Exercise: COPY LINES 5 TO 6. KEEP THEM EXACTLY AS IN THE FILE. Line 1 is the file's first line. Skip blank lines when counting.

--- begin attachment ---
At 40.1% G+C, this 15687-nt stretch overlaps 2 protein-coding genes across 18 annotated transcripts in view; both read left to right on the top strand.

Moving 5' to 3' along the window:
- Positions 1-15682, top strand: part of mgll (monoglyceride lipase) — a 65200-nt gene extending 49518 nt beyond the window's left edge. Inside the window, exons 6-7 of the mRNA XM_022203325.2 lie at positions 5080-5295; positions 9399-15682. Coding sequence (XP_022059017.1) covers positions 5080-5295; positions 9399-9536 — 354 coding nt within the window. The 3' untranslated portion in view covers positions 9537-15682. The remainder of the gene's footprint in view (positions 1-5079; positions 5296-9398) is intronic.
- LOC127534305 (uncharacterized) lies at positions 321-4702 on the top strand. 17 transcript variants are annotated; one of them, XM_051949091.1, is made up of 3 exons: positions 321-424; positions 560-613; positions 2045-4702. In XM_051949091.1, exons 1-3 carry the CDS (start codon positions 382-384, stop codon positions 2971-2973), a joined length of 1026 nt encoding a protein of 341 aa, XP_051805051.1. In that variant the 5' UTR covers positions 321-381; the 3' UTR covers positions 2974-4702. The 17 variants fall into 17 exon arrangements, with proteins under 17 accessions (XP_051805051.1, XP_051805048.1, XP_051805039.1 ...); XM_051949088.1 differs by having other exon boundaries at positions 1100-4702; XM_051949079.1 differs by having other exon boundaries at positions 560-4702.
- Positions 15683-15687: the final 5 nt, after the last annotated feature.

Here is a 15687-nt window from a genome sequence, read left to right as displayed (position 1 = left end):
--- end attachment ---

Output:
- Positions 15683-15687: the final 5 nt, after the last annotated feature.

Here is a 15687-nt window from a genome sequence, read left to right as displayed (position 1 = left end):